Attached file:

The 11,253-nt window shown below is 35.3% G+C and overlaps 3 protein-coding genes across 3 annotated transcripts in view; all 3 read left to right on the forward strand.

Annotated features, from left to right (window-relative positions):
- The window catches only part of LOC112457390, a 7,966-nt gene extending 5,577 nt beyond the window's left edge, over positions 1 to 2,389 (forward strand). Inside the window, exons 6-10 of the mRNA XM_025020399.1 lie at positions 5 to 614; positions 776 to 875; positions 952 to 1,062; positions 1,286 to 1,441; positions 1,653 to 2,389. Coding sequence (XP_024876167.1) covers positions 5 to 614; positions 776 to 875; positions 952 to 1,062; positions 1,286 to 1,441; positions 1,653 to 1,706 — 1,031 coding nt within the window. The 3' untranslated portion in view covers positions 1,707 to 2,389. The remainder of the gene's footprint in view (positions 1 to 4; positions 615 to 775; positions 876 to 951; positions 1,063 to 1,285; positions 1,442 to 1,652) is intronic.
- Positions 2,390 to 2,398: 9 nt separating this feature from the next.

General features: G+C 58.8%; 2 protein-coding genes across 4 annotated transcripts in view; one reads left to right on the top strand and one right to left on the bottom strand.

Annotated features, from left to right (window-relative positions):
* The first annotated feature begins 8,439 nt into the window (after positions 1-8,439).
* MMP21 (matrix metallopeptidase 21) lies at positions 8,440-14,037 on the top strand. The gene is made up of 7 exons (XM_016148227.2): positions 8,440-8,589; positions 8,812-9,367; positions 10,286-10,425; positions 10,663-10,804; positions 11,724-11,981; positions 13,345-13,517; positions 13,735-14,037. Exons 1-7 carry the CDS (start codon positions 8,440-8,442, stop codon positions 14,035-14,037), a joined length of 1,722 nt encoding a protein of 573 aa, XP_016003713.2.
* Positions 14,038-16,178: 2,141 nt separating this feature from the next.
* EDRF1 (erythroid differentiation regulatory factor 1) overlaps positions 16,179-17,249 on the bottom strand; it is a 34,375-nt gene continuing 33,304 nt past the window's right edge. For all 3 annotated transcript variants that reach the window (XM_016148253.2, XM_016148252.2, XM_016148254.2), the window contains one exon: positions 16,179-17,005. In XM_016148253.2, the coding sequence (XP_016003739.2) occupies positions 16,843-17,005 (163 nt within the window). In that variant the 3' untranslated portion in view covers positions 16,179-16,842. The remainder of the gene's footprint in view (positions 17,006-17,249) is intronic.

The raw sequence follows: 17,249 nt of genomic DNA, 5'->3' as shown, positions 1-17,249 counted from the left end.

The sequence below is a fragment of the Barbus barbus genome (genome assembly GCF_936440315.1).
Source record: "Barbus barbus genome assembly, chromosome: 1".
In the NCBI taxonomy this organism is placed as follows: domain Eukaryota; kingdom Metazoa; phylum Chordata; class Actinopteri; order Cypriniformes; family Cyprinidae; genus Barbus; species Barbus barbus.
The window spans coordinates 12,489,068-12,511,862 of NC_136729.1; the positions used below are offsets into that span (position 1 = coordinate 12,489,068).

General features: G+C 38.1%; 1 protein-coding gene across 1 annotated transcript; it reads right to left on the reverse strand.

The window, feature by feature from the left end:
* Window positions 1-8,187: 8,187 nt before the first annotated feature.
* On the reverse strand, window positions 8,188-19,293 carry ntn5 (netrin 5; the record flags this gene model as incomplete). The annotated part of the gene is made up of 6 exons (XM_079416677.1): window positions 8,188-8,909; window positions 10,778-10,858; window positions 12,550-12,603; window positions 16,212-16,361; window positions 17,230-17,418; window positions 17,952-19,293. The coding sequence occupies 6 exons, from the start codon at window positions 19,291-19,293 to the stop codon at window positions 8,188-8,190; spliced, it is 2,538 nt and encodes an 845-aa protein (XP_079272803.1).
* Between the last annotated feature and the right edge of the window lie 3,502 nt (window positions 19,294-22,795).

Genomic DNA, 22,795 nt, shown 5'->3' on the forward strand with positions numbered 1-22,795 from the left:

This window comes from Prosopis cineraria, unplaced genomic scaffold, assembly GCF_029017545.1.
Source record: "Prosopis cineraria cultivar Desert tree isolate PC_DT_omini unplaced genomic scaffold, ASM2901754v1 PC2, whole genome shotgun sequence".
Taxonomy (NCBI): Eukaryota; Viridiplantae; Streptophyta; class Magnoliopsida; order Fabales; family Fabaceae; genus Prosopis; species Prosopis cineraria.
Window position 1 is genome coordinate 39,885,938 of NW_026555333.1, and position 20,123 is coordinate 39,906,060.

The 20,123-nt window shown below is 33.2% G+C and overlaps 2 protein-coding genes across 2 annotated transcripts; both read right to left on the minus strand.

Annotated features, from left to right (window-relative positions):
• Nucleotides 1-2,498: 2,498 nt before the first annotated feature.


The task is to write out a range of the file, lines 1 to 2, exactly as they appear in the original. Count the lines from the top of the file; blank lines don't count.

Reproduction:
The 11,253-nt window shown below is 35.3% G+C and overlaps 3 protein-coding genes across 3 annotated transcripts in view; all 3 read left to right on the forward strand.

Annotated features, from left to right (window-relative positions):